Like how society defines and demarcates feminism.
For so long, I refused to call myself a feminist--even in spite of the fact that I held many feminist beliefs--simply because of what I felt the word meant. For so long, the shrill, narrow minded, humourless man-hater stereotype personified "feminist" for me. Unlike feminists, I maintained, I had no problem with men. Unlike feminists, I believed, gender issues did not lurk behind every conflict, and misogyny certainly did not lurk behind pronoun use. Unlike feminists, I knew, I valued femininity and girlishness, and I assuredly did not value career women over stay-at-home moms.
The first time I encountered the theories of Michel Foucault, I was amazed; it was as if everything was suddenly brought to light. Perhaps I shouldn't have been as excited as I was, for the guiding principle behind Foucault's work--to question binaries, glib definitions of behaviours and ideologies--was one of the most formative lessons my mother taught me as a child. It was a principle I embraced whole-heartedly, not in the actively rebellious, defiant sort of way, but in a more intellectual, probative way (the only perceivable way for an approval-seeking child like me.)
Still, it was years before I actually questioned feminism.
Many feminists would maintain that my former view of feminism was socially indoctrinated. Now, I find it hard to disagree. How can I, really, when my own mother--the very former-stay-at-home mother who played me that "Free to Be You and Me" tape over and over, told me that I could be anything I set my mind to be (regardless of how the profession was gendered), taught me to question--refuses to call herself a feminist because she sees feminism as an inherently anti-male ideology which seeks to elevate women at the expense of men.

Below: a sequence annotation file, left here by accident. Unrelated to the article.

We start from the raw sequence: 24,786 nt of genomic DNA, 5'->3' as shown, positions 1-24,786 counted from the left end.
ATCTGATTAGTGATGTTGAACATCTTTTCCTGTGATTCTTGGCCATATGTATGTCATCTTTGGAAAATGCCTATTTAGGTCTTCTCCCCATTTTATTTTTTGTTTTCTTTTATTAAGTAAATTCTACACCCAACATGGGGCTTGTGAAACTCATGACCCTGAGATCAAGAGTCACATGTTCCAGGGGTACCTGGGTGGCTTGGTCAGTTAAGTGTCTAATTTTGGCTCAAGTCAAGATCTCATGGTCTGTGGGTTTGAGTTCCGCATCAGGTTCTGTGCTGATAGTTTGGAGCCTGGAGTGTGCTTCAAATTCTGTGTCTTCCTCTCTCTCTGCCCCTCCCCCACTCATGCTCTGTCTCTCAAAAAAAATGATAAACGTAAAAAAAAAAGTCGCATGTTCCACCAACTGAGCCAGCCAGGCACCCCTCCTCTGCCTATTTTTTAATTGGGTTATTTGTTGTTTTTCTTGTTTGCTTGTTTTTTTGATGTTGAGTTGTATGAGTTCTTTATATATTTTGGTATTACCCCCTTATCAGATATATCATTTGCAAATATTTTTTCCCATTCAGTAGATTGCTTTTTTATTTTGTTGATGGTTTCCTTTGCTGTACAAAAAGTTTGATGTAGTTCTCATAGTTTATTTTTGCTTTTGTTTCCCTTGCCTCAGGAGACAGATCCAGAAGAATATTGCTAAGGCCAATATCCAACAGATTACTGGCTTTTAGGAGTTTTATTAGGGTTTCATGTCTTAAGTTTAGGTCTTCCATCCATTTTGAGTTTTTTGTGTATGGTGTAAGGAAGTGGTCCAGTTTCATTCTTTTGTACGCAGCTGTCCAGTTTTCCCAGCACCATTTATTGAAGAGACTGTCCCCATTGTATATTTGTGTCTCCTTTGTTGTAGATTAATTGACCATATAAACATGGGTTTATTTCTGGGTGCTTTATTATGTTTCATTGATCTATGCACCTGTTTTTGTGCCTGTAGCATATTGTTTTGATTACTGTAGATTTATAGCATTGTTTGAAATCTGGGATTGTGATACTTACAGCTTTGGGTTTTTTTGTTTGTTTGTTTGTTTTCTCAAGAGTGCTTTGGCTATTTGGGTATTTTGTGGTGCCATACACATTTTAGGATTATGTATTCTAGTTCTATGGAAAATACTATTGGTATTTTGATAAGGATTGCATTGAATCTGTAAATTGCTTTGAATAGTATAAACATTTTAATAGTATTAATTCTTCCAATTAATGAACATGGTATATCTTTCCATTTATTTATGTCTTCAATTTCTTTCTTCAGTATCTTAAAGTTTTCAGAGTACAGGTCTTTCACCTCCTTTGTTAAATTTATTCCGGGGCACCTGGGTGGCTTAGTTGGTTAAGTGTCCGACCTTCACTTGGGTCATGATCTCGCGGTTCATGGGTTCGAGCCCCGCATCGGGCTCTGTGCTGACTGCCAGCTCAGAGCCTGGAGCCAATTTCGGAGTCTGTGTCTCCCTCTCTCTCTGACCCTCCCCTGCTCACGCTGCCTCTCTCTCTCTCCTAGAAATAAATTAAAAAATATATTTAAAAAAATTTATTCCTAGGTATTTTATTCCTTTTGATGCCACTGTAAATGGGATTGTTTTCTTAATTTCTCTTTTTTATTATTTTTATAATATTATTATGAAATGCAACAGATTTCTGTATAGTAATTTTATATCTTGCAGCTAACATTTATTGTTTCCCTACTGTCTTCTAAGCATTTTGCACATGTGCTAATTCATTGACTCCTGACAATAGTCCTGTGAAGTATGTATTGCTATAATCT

What is undoubtedly more damaging than such a reductive definition of feminism is the refusal to question it. The lack of awareness, of investigation into feminist issues, if not ideology, can retard--even halt--the forward movement towards equality (like Becky, I don't believe patriarchy is best replaced by matriarchy); it pits woman against woman, weakening feminism's numbers and ideological pool. It isolates women, keeping them out of the dialogue surrounding equal pay for equal work; the ghettoization of women in low-paying, non-unionized jobs; female circumcision/genital mutilation; and violence against women. In refusing to question how society defines feminism, women are disenfranchised by both society and feminism itself.
So, too, are self-avowed feminists (as I am now) when they accept the Second Wave/Third Wave dichotomy. Lisa Jervis, one of the founders of Bitch magazine, says it best:
Here's what we all need to recognize so that we can move on: Those in their 20s and 30s who don't see their concerns reflected in the feminism of their elders are ignorant of history; those in their 50s and beyond who think that young women aren't politically active -- or active enough, or active around the right issues -- don't know where to look.
We all want the same thing: To borrow bell hooks' phrase, we want gender justice.
We may not all agree on exactly what it looks like or how to get it. We should never expect to agree. Feminism has always thrived on and grown from internal discussions and disagreements. Our many different and often opposing perspectives are what push us forward, honing our theories, refining our tactics, driving us toward a more thorough dismantling of the white-supremacist, capitalist patriarchy (to borrow another phrase from hooks).
It is "the subtle things we gotta look out for." Like the subtleties of definition.